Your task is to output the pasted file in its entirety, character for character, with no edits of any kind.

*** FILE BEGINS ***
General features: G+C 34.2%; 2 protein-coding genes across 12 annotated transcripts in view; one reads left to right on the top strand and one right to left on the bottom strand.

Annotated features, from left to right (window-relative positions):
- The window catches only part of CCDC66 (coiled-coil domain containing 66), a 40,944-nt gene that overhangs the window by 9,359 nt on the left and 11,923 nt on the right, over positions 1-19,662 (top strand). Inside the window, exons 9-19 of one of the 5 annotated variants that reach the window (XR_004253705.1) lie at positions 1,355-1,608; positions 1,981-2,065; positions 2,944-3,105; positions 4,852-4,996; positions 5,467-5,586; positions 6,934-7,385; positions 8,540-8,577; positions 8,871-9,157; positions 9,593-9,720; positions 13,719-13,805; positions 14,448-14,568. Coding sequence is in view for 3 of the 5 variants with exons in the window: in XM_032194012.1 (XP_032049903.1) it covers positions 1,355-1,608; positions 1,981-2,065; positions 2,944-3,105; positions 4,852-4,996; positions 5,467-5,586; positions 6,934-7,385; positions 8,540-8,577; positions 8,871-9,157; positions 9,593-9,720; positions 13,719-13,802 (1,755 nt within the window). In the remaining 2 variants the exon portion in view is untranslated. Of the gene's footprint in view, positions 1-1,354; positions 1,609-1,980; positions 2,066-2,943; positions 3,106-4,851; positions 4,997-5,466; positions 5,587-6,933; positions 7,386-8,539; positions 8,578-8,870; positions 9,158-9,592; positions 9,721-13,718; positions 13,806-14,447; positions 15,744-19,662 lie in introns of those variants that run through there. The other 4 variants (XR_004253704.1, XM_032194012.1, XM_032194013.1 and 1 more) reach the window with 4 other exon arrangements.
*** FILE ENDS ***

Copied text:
General features: G+C 34.2%; 2 protein-coding genes across 12 annotated transcripts in view; one reads left to right on the top strand and one right to left on the bottom strand.

Annotated features, from left to right (window-relative positions):
- The window catches only part of CCDC66 (coiled-coil domain containing 66), a 40,944-nt gene that overhangs the window by 9,359 nt on the left and 11,923 nt on the right, over positions 1-19,662 (top strand). Inside the window, exons 9-19 of one of the 5 annotated variants that reach the window (XR_004253705.1) lie at positions 1,355-1,608; positions 1,981-2,065; positions 2,944-3,105; positions 4,852-4,996; positions 5,467-5,586; positions 6,934-7,385; positions 8,540-8,577; positions 8,871-9,157; positions 9,593-9,720; positions 13,719-13,805; positions 14,448-14,568. Coding sequence is in view for 3 of the 5 variants with exons in the window: in XM_032194012.1 (XP_032049903.1) it covers positions 1,355-1,608; positions 1,981-2,065; positions 2,944-3,105; positions 4,852-4,996; positions 5,467-5,586; positions 6,934-7,385; positions 8,540-8,577; positions 8,871-9,157; positions 9,593-9,720; positions 13,719-13,802 (1,755 nt within the window). In the remaining 2 variants the exon portion in view is untranslated. Of the gene's footprint in view, positions 1-1,354; positions 1,609-1,980; positions 2,066-2,943; positions 3,106-4,851; positions 4,997-5,466; positions 5,587-6,933; positions 7,386-8,539; positions 8,578-8,870; positions 9,158-9,592; positions 9,721-13,718; positions 13,806-14,447; positions 15,744-19,662 lie in introns of those variants that run through there. The other 4 variants (XR_004253704.1, XM_032194012.1, XM_032194013.1 and 1 more) reach the window with 4 other exon arrangements.